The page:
Fly Fitness: How the Iditarod Protein Links Exercise, Cold Resistance, and Cell Repair

Man Fitness Snow Cold Art Concept

Researchers have identified a protein in fruit flies that affects exercise in cold conditions. This protein is related to human irisin, which plays a role in exercise and cold adaptation. The study highlights the evolutionary importance of this gene family in both invertebrates and mammals, suggesting its key role in repairing muscle damage during intense exercise.

The gene, called Iditarod, appears to be responsible for exercise’s ability to clear damaged cells.

As the days get shorter and colder in the Northern Hemisphere, it can be harder for those who choose to exercise in the morning to get up and start running. A new study in PNAS identifies a protein that, when missing, makes exercise in the cold much more difficult—at least in fruit lovers.

A team from the University of Michigan Medical School and Wayne State University School of Medicine discovered a protein in flies they named the Iditarod after the famous long-distance dog sled across Alaska while studying metabolism and the effects of stress on the body.

The connection between autophagy and the Iditarod

They were particularly interested in the physiological process called autophagy, in which damaged parts of cells are removed from the body. Screening the fly’s genome, they found a candidate for regulating a critical housekeeping procedure.

They demonstrated a connection between autophagy and the Iditarod, or He went, by tweaking the genetic makeup of some flies to over-activate autophagy in their eyes. Flies with too much autophagy had massive cell death leading to visible degeneration of the eye. Deactivation He went the gene restored the normal structure of the eye, suggesting He went the gene is involved in the autophagy process.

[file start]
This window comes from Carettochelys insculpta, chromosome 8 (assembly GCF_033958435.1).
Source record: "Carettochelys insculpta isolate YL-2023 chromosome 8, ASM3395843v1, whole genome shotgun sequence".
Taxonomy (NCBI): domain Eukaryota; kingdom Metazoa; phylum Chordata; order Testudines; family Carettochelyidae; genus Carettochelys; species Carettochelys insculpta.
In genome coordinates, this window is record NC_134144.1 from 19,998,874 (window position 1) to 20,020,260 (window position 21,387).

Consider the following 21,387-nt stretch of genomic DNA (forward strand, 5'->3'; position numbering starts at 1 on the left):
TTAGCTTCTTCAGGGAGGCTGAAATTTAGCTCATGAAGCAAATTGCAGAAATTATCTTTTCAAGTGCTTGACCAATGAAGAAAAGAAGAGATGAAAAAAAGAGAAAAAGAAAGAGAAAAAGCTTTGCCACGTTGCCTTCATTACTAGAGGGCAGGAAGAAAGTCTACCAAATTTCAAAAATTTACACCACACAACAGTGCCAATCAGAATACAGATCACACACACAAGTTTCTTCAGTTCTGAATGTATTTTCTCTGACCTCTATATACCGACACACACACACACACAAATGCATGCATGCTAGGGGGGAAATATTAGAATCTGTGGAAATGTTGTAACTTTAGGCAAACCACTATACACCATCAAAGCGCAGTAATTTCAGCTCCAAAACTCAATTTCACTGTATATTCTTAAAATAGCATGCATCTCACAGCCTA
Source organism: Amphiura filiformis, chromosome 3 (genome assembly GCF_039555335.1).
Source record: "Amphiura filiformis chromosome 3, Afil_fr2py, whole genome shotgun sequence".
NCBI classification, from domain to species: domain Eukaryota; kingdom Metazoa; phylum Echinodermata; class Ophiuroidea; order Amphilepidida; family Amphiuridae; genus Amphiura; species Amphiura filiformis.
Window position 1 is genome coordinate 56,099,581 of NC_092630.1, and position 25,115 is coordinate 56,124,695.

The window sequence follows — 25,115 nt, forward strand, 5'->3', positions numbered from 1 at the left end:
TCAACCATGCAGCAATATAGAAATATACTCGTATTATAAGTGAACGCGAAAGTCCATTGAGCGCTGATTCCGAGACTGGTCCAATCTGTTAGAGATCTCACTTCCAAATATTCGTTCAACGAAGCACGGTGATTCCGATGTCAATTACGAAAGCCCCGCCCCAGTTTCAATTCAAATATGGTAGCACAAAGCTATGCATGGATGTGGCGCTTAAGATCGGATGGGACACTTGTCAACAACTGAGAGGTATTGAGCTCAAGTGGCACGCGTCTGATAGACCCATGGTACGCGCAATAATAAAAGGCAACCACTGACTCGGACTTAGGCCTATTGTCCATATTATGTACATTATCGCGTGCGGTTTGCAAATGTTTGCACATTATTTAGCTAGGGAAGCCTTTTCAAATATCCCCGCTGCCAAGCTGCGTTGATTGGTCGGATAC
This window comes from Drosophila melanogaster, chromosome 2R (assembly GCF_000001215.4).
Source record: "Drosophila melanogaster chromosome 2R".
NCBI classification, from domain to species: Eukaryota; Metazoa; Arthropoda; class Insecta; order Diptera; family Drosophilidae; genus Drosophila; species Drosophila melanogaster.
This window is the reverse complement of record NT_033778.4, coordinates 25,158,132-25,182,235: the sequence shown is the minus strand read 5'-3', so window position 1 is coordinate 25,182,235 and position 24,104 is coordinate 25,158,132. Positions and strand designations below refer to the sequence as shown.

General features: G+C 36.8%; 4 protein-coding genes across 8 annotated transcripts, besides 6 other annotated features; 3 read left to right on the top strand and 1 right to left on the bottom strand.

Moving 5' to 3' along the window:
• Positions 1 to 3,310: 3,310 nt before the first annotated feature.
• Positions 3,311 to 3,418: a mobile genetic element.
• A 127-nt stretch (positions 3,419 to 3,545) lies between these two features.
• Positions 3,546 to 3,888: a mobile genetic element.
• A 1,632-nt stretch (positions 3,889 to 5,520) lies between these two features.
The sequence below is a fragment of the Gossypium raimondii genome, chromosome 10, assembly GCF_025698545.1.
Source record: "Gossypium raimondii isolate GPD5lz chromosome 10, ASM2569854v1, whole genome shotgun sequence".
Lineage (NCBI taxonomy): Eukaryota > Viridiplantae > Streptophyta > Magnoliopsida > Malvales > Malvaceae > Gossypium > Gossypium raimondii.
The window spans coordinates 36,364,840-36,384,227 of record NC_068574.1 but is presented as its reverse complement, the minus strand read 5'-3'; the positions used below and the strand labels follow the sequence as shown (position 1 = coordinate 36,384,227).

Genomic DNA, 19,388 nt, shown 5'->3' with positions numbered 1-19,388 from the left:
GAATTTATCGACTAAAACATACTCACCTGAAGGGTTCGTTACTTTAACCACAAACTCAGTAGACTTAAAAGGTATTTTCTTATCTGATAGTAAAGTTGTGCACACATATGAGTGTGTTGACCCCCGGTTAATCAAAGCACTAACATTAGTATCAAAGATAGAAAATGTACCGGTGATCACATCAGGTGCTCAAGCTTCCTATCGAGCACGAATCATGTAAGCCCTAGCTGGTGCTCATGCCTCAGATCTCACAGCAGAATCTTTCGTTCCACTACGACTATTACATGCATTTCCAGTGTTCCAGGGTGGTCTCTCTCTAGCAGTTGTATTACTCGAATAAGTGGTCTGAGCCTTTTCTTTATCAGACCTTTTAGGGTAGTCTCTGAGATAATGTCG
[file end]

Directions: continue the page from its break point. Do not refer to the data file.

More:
Human connection and the benefits of exercise

The team’s next step was to look for a similar gene, or homolog, in humans.

“When we queried this gene in the human genome, the top hit was a gene called FNDC5, which is a precursor to the irisin protein,” said Jun Hee Lee, Ph.D. from the Department of Molecular and Integrative Physiology of the UM.

Previous research has shown that irisin is an important hormone involved in producing the musculoskeletal and other benefits of exercise in mammals, and also plays a role in adaptation to cold temperatures.

Lee’s lab was interested in exercise as a mild form of physical stress.

“We realized that this gene might also be important for exercise, and if so, we should be able to detect a similar physiological effect in flies,” Lee said.

In collaboration with the team of Dr. Robert Wessells of Wayne State University, who developed a new way to train fruit flies, the investigators used a kind of cliff climber that uses the insect’s instinct to climb out of a test tube.

They found that flies that had been bred to lack them He went gene had impaired exercise endurance and lacked the improvement typically seen after training. In addition, irisin is known to up-regulate thermogenic processes in mammals, which is critical for cold tolerance. Interestingly, it flies without He went they were also unable to tolerate the cold.

What this tells us, Lee says, is this gene family is present in the invertebrates like mammals, they appear to have been conserved throughout evolution and serve an important function.

“We believe that exercise helps clean up the cellular environment through autophagy,” Lee said. “When you exercise hard, muscle damage occurs and some mitochondria fail,” Lee said. “The autophagy process is activated to clean up any damaged organelles or toxic byproducts He went the gene appears to be important in this process.”

Lee hopes to next link this work with their previous work on exercise and physiological stress.

Reference: “Iditarodand Drosophila Irisin precursor homologue FNDC5is critical for exercise performance and cardiac autophagy” by Tyler Cobb, Irene Hwang, Michael Soukar, Sim Namkoong, Uhn-Soo Cho, Maryam Safdar, Myungjin Kim, Robert J. Wessells, and Jun Hee Lee, 18 Sep 2023. Proceedings of the National Academy of Sciences.
DOI: 10.1073/pnas.2220556120

Additional authors include Tyler Cobb, Irene Hwang, Michael Soukar, Sim Namkoong, Uhn-Soo Cho, and Myungjin Kim.

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